We don't make decisions as a whole - that subjective quality is what makes art so interesting.


Quote
There seems to be some relationship between the quality of the work VS the level of horror perpetrated by the person, as perceived by the public.

I think that the act of becoming a public figure sensationalizes your life. You become part of the spectacle you have created. Your life becomes just as much a commodity, a product of consumption, as the work you produce.

I think any one of us would seem like an absolute monster if subjected to the piercing glare of the celebrity panopticon.



Quote
In more rational persuits facts are laid down very clearly and the personal acts outside of those persuits don't really have any bearing on those facts. It doesn't matter if Al Gore is an asshole or greedy or whatever as long as the facts he presents about the climate are true. The one doesn''t wash the hand of the other.

Is that true of art? More to the point, does it matter?

No human, living or dead, is above criticism



Quote
Art has an affect on society, our dreams lead us to very real places. Which is not to say that because Micheal Jackson's music creates incidences of sexual abuse. But does it perpetuate the culture which allows for more sexual abuse?

I don't think there ever will be a moral litmus test for artists
nor should there be

MJ is a poignant example because I see him as kind of a Frankenstein's Monster. We created him and we eventually had to destroy him en mass with torches and pitchforks. This has been the nature of celebrity for thousands of years.

Celebrities are Holy, that's why we rip out their hearts and send their severed heads bouncing down the steps of Chichén Itzá.

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Re: Art and Bad People
« Reply #10 on: June 16, 2014, 02:02:01 pm »

MJ is a poignant example because I see him as kind of a Frankenstein's Monster. We created him and we eventually had to destroy him en mass with torches and pitchforks. This has been the nature of celebrity for thousands of years.

Celebrities are Holy, that's why we rip out their hearts and send their severed heads bouncing down the steps of Chichén Itzá.

This in particular made me associate with some book of Mircea Eliade... I dont know the direct translation but i think its "sacred vs. profane", in which whatever is rare or strange over the course of history has either been brought up, or brought down but never has a neutral reaction.

Example 1: Cats either have been worshipped as god's companion (Egypt et al) or have been thought of as THE devil's companion (witches).

Example 2: Schizophrenics have been thouhgt of as either being the medium thru which gods speak, or possessed by teh demons.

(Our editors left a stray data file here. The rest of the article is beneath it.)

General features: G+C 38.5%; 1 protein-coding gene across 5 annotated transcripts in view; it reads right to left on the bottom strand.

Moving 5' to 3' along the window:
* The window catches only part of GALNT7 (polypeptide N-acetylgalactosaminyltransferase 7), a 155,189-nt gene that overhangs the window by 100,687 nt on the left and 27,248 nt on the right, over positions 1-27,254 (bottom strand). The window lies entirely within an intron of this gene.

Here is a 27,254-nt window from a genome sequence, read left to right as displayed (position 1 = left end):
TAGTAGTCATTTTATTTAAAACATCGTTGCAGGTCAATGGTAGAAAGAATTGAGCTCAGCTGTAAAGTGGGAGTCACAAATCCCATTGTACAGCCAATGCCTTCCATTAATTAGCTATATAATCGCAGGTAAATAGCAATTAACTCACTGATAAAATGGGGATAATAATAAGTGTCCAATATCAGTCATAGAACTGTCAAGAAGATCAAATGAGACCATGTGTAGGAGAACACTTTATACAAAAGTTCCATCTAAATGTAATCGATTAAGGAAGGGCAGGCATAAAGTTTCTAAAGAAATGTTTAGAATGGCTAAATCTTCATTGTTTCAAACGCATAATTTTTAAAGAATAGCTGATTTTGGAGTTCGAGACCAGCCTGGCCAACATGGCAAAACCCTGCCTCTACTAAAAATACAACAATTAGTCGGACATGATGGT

And what is an artist after all? Some strange minion that is either put in an altar or demonized depending on the person that is subjected to them... artists are the lightning rods for the masses sentiment, or their altar, or their punching bag...
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Re: Art and Bad People
« Reply #11 on: June 16, 2014, 02:39:06 pm »
I don't think any action the artist could perform could turn me off a painting, book, comic, song, or a film or television show.

William Burroughs shot his wife in a drunken game, and Felicia Pearson from The Wire shot and killed another teenager when she was 14.

Vladimir Nabokov is my favorite writer and there are those that believe he was a pedophile. If he was, I don't care, I love his work I'm not all that interested in the man.
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Re: Art and Bad People
« Reply #12 on: June 16, 2014, 02:47:55 pm »

Real Example 3: Ayn Rand. Her works and philosophy completely contradict her personal life, therefore this renders her a hypocrite and disqualifies her work.


Funny, I find Rand the person and life fascinating and her work devoid of artistic merit. I think I would warm to her philosophy much better as a theses from her as opposed to the clunky shambling horrors like Atlas Shrugged.
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Re: Art and Bad People
« Reply #13 on: June 16, 2014, 02:48:02 pm »
I don't think any action the artist could perform could turn me off a painting, book, comic, song, or a film or television show.

William Burroughs shot his wife in a drunken game, and Felicia Pearson from The Wire shot and killed another teenager when she was 14.

Vladimir Nabokov is my favorite writer and there are those that believe he was a pedophile. If he was, I don't care, I love his work I'm not all that interested in the man.

Its like you're trying to evolve, or something.

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Re: Art and Bad People
« Reply #14 on: June 16, 2014, 02:51:24 pm »
Sorry, I don't follow?